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The Independent Critic

 2012 Heartland Film Festival: A-Z Reviews, Vol. 7 
Dream Away (2 Mins., High School Competition Grand Prize)

Directed by: Jenna Yonker

If it's possible to be swept away in a mere two minutes, then Jenna Yonker's marvelous Dream Away may very well be the film to do it. The winner of Heartland's High School Film Competition in 2012, Dream Away is an experimental short that takes the viewer away utilizing chalk, photography and the marvelous stories of Peter Pan, Alice in Wonderland and The Wonderful Wizard of Oz.

Does that sound like an awful lot to accomplish in a mere two minutes? You simply have to see it and surrender to it - then you will believe it. I haven't always resonated with Heartland's prize winners, but in 2012 they seem to have nailed it across the board. While other high school entries were certainly good, Dream Away is simply stellar.


DVA (26 Mins., Narrative Short)

Starring: Stipe Erceg, Carlo Ljubek; Directed by: Mickey Nedimovic

If you've ever been to the Heartland Film Festival, then you already know that at least once during the festival you'll find yourself face-to-face with a "crossing the lines of war" type of film. Remember that scene in Spielberg's War Horse where both sides came to a momentary peace in order to save the horse? Such a scenario is extraordinarily popular in short film, and such a scene is the driving force behind Mickey Nedimovic's 26-minute narrative short film called DVA.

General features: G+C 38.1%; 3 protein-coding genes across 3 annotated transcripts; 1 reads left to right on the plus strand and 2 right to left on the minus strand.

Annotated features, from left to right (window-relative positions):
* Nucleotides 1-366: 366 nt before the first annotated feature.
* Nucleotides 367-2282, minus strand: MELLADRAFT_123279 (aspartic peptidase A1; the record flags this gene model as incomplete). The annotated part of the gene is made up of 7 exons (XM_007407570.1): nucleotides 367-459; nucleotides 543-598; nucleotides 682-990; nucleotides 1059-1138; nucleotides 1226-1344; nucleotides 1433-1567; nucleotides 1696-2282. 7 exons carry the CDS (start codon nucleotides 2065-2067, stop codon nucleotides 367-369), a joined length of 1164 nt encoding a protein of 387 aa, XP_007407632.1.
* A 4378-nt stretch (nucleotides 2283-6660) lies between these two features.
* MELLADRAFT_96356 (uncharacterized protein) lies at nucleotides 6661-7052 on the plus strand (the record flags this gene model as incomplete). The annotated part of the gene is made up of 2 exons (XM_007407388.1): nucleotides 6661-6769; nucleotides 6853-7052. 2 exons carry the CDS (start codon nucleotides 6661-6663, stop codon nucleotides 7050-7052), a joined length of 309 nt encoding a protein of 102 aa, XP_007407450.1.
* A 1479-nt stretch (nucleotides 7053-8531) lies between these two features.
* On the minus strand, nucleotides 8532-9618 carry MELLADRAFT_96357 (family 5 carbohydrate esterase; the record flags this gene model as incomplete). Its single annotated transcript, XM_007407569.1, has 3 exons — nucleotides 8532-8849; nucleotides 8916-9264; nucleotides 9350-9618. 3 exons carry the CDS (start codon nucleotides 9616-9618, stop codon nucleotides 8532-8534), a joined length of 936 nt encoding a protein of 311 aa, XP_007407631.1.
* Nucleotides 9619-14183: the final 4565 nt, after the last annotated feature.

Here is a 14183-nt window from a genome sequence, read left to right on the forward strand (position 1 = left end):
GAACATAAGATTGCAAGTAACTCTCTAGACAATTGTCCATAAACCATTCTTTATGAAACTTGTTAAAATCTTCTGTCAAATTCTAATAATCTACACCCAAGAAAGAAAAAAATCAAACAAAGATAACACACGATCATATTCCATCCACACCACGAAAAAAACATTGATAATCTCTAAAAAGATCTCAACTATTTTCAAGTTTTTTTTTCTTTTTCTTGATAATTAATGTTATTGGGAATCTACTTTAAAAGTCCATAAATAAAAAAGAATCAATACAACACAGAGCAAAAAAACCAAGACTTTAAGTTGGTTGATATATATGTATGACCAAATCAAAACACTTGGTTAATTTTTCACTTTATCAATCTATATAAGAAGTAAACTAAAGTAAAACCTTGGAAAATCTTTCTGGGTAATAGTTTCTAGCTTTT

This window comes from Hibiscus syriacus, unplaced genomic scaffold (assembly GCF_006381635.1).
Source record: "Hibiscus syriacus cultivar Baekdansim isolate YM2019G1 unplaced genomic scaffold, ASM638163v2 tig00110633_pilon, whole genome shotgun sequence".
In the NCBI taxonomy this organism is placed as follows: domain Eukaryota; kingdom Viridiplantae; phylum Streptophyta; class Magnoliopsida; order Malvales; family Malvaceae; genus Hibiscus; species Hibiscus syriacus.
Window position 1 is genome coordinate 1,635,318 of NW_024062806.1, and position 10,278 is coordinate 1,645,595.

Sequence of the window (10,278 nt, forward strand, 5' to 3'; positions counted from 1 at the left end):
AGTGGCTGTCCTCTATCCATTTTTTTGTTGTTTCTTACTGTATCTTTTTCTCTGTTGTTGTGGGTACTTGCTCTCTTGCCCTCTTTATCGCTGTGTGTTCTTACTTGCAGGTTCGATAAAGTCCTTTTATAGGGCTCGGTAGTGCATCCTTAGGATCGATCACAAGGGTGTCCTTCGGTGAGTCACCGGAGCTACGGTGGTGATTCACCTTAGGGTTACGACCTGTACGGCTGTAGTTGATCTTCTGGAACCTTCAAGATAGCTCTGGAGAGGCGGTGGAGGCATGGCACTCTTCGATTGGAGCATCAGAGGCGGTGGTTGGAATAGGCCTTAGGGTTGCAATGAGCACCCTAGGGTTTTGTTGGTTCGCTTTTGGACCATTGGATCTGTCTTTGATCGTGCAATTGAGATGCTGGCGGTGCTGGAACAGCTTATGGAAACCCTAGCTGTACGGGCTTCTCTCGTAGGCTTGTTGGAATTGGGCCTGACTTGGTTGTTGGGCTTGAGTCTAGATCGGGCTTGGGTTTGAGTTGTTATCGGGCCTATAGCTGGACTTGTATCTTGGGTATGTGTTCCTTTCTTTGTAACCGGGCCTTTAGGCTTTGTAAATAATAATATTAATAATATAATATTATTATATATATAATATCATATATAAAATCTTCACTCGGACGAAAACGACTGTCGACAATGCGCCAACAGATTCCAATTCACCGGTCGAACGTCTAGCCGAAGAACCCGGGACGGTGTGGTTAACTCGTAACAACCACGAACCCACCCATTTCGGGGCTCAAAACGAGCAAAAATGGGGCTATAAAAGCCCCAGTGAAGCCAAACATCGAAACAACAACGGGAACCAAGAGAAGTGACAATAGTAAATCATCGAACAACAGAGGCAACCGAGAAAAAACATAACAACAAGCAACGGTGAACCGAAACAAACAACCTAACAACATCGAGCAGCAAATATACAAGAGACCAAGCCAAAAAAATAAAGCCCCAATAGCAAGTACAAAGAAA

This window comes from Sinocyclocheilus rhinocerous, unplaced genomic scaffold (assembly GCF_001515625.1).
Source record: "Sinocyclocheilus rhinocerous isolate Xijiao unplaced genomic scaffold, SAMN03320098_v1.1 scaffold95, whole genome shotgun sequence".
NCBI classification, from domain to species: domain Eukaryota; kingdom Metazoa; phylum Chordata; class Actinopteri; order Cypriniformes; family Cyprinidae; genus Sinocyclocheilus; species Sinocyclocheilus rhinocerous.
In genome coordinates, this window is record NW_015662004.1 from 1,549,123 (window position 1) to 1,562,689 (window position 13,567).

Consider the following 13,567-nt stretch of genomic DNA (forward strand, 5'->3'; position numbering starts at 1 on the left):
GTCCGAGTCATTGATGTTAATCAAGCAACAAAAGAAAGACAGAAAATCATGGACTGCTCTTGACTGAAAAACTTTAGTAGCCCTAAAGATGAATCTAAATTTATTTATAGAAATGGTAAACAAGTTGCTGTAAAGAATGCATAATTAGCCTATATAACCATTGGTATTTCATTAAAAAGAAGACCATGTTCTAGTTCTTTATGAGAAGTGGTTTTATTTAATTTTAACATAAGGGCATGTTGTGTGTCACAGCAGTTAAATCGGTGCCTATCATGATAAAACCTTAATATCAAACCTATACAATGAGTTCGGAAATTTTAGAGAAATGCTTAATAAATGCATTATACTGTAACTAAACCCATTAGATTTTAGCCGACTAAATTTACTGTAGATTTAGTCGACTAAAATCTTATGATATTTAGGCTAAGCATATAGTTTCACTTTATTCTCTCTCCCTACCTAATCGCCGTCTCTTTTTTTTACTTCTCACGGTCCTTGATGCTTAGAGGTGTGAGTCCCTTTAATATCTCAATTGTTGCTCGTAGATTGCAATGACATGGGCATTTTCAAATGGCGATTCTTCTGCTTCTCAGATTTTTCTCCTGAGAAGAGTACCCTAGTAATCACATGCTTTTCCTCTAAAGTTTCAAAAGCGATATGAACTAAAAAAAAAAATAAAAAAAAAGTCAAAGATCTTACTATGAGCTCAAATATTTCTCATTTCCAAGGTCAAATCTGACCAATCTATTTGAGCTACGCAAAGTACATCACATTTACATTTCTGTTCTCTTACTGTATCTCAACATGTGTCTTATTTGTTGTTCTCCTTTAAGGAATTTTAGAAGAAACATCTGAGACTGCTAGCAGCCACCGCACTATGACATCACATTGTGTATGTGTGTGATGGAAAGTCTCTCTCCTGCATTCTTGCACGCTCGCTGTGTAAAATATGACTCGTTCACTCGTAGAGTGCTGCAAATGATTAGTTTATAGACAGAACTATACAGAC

The film enters the Serb-Croatia conflict by crossing the paths of two soldiers whose destinies become intertwined. The unfortunate snag with the film is that it feels like it's desperately trying to be important and, as a result, it feels more manipulative than noble. The performances, as well, at times feel more histrionic than honest. In the end, DVA isn't nearly as good a film as it's trying to be.


    The 50/50 x 2020 Pledge

    The Independent Critic is proud to support Indy-based Heartland Film by committing to the 50/50 x 2020 Pledge - By the end of the year 2020, The Independent Critic will achieve gender parity in its reviews of both shorts and feature films. Furthermore, The Independent Critic also pledges support for the Ruderman Family Foundation's call for authentic representation of people with disabilities in film and actively commits to leverage its journalistic influence to effect genuine change in the film industry by calling for and actively promoting authentic and inclusive casting and hiring of people with disabilities.

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